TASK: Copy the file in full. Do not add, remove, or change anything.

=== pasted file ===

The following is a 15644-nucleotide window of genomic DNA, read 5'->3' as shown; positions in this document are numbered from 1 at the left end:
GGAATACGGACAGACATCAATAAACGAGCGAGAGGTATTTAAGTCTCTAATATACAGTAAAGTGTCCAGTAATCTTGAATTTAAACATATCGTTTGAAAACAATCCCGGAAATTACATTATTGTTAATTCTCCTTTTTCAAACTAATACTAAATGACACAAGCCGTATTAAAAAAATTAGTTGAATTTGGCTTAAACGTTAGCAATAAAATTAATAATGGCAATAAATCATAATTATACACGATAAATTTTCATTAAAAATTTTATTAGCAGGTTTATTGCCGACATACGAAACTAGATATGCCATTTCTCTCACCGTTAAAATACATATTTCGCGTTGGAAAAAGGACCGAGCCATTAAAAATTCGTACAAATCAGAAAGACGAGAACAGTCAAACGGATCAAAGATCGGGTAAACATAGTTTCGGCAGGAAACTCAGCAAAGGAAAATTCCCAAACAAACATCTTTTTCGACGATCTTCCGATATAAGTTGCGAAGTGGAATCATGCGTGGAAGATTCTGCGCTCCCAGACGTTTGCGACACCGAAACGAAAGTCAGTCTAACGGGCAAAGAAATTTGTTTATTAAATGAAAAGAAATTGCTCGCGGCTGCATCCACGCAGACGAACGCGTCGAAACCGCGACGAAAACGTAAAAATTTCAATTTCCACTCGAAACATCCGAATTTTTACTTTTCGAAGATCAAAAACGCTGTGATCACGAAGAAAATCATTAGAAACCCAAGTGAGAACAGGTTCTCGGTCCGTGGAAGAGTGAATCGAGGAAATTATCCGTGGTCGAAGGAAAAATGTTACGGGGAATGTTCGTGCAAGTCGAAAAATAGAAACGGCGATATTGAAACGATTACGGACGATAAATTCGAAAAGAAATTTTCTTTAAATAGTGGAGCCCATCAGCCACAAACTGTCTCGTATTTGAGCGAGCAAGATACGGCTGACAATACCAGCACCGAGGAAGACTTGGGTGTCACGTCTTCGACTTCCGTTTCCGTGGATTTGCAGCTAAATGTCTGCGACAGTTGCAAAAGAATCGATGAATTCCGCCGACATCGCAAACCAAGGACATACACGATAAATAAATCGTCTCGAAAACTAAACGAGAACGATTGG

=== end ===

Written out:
The following is a 15644-nucleotide window of genomic DNA, read 5'->3' as shown; positions in this document are numbered from 1 at the left end:
GGAATACGGACAGACATCAATAAACGAGCGAGAGGTATTTAAGTCTCTAATATACAGTAAAGTGTCCAGTAATCTTGAATTTAAACATATCGTTTGAAAACAATCCCGGAAATTACATTATTGTTAATTCTCCTTTTTCAAACTAATACTAAATGACACAAGCCGTATTAAAAAAATTAGTTGAATTTGGCTTAAACGTTAGCAATAAAATTAATAATGGCAATAAATCATAATTATACACGATAAATTTTCATTAAAAATTTTATTAGCAGGTTTATTGCCGACATACGAAACTAGATATGCCATTTCTCTCACCGTTAAAATACATATTTCGCGTTGGAAAAAGGACCGAGCCATTAAAAATTCGTACAAATCAGAAAGACGAGAACAGTCAAACGGATCAAAGATCGGGTAAACATAGTTTCGGCAGGAAACTCAGCAAAGGAAAATTCCCAAACAAACATCTTTTTCGACGATCTTCCGATATAAGTTGCGAAGTGGAATCATGCGTGGAAGATTCTGCGCTCCCAGACGTTTGCGACACCGAAACGAAAGTCAGTCTAACGGGCAAAGAAATTTGTTTATTAAATGAAAAGAAATTGCTCGCGGCTGCATCCACGCAGACGAACGCGTCGAAACCGCGACGAAAACGTAAAAATTTCAATTTCCACTCGAAACATCCGAATTTTTACTTTTCGAAGATCAAAAACGCTGTGATCACGAAGAAAATCATTAGAAACCCAAGTGAGAACAGGTTCTCGGTCCGTGGAAGAGTGAATCGAGGAAATTATCCGTGGTCGAAGGAAAAATGTTACGGGGAATGTTCGTGCAAGTCGAAAAATAGAAACGGCGATATTGAAACGATTACGGACGATAAATTCGAAAAGAAATTTTCTTTAAATAGTGGAGCCCATCAGCCACAAACTGTCTCGTATTTGAGCGAGCAAGATACGGCTGACAATACCAGCACCGAGGAAGACTTGGGTGTCACGTCTTCGACTTCCGTTTCCGTGGATTTGCAGCTAAATGTCTGCGACAGTTGCAAAAGAATCGATGAATTCCGCCGACATCGCAAACCAAGGACATACACGATAAATAAATCGTCTCGAAAACTAAACGAGAACGATTGG